When words hurt: Another kind of domestic violence

When discussing domestic violence, I often hear comments like, “I’m lucky not to know anyone affected by domestic violence,” or “I have never been exposed to anything like that.”  Most people are not only surprised to learn domestic violence is not always as obvious as a black eye—a lot of people, in fact, have been exposed in some capacity.

While domestic violence can include physical and sexual violence, the most elusive kind of abuse is emotional abuse. Unlike physical abuse, the people doing it and receiving it may not even be aware it is happening.

Emotional abuse can be more harmful than physical abuse. Even in the most violent families, the incidents tend to be cyclical—a violent outburst, followed by a honeymoon period with remorse and attention that eventually ends, and then the violence starts over again. But with emotional abuse, it happens every day. The effects are more harmful because they’re so frequent. This emotional abuse can happen between a parent and child, husband and wife, among relatives, and between friends.

The other factor that makes emotional abuse so devastating is victims are more likely to blame themselves. When the words directed at you seem subtle—if the abuser says you’re unattractive, fat, dumb or unlovable—it’s easier to assume this is your own doing. But if someone hits you, it’s easier to see that he or she is the problem. It can undercut what we think about ourselves and impair our ability to be our true selves and escape the abuse.

With emotional abuse, the abuser projects their words, attitudes or actions onto an unsuspecting victim. One person controls the other by undermining his or her trust, value, development, or emotional stability, or causes fear or shame by manipulating or exploiting that person.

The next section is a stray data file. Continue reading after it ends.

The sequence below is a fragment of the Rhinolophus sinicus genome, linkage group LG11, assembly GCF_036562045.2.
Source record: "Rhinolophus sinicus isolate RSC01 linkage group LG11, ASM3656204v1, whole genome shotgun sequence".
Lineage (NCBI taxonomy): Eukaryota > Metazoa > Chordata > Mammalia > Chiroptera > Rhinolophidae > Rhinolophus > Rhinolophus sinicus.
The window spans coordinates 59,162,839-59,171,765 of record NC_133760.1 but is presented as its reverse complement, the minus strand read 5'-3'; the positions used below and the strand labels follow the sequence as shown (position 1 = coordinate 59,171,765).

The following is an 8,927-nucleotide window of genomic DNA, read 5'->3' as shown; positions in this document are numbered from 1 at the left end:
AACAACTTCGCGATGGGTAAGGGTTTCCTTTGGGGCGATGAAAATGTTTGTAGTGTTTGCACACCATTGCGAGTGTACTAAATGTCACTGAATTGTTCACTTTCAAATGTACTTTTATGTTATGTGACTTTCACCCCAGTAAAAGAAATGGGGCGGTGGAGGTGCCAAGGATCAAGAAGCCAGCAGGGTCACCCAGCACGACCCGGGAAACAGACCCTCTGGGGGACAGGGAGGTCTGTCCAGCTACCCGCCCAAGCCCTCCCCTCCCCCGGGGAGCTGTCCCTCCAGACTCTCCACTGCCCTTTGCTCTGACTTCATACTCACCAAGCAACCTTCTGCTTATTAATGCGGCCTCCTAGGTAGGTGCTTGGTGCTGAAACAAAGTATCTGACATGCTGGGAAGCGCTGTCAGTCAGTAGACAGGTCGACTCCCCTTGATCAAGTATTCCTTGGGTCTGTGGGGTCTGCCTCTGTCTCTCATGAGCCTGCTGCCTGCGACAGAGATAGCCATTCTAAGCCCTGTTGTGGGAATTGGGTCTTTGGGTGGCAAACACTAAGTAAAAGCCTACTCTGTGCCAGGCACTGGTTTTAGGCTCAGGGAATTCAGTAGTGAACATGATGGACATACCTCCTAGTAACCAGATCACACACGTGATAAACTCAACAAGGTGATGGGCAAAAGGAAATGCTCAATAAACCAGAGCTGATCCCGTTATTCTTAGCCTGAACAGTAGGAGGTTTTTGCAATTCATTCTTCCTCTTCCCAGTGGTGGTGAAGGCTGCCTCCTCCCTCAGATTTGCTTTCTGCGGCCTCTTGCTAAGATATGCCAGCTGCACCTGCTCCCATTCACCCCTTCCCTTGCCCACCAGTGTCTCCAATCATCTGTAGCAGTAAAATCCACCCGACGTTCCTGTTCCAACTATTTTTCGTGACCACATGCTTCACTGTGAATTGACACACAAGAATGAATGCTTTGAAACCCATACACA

And it’s not so much about the words used, rather the threatening effects of the behavior by the abuser. The body language, tone and actions by an abuser oftentimes contradict the words.  And this is very destructive to the victims.

Warnings signs of abuse can include: decreased interaction with friends and family, constantly receiving phone calls or text messages inquiring about location and activity, seemingly anxious to please the partner, making excuses for partner’s behavior, going along with everything the partner says and does, decreased productivity at work or school, personality changes, lowered self-esteem, and limited access to transportation and money. These signs of abuse are more common and often overlooked.

The support of family and friends can be helpful. But professional counseling will provide the victim with tools to prevent, cope and move on from an abusive situation.

Anne Arundel Medical Center’s Abuse and Domestic Violence Program has professionally trained staff available to help patients, employees and community members.

For information about abuse, visit our domestic violence website, call 443-481-1209 or email us. For a 24-hour Domestic Violence Hotline, call 410-222-6800.

Rae Leonard, Anne Arundel Medical Center’s abuse and domestic violence program coordinator, can be reached at 443-481-1209.
Originally published Nov. 12, 2015. Last updated Oct. 5, 2020.

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